Andy and Becky reach out their arms. They manage to just not avoid touching fingertips, and Andy gives Becky a little smile as they both hold their pose. Becky looks down modestly at the floor. When she looks up, Caitlin is magically by her side, with Gwen. Looks like she wants to play the same game with Andy. Becky moves over. After all, the long legs and short shorts are bound to get Andy’s attention eventually.

But Andy leans in close to Becky, certainly not regulation distance away.

‘If they want us to be in pairs, we’re a couple,’ he whispers.

She smiles. Her lips may not be coated in candy gloss, but she hopes she makes up for it in genuine emotion.

‘OK,’ she whispers back.

Andy stays by her side through the warm-up exercises, until the leader announces they should sit down and take a break. Becky sits, hugging her knees to her chest. Andy, Caitlin and Gwen sit next to her. Becky notices some sweat darkening the underarms of Andy’s maroon T-shirt (and also, to her satisfaction, those of Gwen’s bubble-gum pink one).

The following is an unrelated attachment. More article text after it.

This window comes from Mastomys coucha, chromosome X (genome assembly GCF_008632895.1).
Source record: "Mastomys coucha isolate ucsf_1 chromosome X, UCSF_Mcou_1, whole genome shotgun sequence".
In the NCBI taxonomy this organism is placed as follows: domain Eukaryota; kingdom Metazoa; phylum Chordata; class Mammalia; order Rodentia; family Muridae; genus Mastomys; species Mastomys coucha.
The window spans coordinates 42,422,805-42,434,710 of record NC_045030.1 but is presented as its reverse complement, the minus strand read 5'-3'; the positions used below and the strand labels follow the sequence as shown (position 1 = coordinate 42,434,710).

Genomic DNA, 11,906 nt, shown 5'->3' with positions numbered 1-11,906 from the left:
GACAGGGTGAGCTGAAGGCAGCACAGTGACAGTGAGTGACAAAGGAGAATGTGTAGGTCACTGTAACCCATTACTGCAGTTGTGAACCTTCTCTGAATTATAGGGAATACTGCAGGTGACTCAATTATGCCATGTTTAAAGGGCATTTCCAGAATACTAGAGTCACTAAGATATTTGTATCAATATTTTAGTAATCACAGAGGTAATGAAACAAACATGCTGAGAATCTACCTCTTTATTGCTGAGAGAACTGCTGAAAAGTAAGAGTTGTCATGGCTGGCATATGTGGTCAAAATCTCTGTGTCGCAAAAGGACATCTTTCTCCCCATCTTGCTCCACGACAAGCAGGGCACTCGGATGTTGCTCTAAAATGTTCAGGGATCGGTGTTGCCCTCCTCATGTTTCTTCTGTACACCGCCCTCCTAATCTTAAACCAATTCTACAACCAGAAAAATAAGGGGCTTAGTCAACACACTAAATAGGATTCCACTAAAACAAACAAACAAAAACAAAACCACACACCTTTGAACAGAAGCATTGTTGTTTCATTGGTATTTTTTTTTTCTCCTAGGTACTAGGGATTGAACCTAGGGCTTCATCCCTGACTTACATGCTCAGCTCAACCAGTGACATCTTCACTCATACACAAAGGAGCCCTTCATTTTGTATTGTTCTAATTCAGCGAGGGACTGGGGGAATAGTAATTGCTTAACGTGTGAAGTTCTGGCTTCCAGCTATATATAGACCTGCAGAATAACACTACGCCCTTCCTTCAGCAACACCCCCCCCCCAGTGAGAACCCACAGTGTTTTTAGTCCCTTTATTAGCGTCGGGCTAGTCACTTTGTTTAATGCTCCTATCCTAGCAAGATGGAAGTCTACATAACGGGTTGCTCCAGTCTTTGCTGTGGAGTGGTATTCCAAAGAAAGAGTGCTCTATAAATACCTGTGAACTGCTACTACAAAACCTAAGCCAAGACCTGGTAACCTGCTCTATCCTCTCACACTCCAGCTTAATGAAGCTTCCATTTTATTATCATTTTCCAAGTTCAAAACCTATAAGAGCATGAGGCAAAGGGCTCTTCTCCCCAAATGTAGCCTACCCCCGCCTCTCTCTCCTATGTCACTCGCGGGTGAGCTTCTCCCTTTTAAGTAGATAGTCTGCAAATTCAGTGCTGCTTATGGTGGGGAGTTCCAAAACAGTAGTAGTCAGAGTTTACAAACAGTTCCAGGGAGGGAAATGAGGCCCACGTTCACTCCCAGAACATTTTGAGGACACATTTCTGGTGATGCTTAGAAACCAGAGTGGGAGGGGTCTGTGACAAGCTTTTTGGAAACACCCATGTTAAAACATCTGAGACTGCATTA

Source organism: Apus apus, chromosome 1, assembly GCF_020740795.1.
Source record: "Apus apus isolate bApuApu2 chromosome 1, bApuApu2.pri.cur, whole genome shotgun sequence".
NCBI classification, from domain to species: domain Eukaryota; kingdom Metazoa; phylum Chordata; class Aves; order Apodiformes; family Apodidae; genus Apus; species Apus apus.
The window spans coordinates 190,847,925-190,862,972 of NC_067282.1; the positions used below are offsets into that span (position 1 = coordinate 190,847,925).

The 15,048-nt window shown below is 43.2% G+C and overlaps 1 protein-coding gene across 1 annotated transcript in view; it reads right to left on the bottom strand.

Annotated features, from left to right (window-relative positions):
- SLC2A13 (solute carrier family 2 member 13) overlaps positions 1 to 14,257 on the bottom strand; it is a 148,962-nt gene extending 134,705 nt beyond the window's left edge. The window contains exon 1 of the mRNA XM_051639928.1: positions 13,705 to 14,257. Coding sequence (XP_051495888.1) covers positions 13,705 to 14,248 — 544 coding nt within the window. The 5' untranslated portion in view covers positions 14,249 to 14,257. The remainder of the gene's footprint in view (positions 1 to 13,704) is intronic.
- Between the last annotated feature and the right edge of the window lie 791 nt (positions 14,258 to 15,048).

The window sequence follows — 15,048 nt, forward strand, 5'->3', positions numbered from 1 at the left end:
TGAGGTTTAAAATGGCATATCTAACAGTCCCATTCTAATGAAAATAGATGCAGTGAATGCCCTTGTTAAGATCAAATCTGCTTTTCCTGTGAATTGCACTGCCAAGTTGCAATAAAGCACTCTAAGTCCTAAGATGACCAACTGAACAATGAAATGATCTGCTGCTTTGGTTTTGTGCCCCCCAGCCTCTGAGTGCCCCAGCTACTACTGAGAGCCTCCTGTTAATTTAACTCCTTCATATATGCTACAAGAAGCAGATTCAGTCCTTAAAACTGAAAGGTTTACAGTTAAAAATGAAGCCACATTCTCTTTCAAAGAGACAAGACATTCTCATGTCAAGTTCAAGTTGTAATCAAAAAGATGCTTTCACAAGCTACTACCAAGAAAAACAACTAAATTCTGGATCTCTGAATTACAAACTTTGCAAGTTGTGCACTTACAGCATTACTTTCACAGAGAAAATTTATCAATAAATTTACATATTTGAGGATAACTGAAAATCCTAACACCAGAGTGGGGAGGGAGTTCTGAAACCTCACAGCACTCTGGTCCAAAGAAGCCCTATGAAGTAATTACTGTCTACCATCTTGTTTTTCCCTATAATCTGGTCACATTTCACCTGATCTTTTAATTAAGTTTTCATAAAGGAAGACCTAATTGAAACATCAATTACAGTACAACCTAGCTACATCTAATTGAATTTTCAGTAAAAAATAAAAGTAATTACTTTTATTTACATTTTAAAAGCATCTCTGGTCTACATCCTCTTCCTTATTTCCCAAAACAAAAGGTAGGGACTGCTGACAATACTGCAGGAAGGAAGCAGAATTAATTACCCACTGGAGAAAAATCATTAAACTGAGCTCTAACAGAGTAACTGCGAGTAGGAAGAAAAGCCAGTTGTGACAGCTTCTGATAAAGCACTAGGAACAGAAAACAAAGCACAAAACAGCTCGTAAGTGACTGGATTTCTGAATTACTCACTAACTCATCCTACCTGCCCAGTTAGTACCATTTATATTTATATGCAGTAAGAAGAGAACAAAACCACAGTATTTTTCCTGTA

‘So, you’ll all be wondering what performance we’re working up to this week. Well, we’re going classic musical.’ He waits to allow muted cheers/boos to subside. ‘I want a medley of Rodgers and Hammerstein – I’ve selected scenes from South Pacific, Oklahoma, a couple of others. There’s enough there to give you an intro to song, dance and some serious acting as well. Tomorrow morning, I’ll be doing auditions for those of you who want principal parts. The rest of you are very welcome to the chorus roles – but I’ll still be divvying up some lines of the score for all of you. Sound fair?’

Some nods.

Becky doesn’t nod or shake. She would rather just hide in a maths textbook. What was she doing signing up to this? The idea of singing in front of everyone – Andy, Gwen, Caitlin, and all the thirty or so others is mortifying.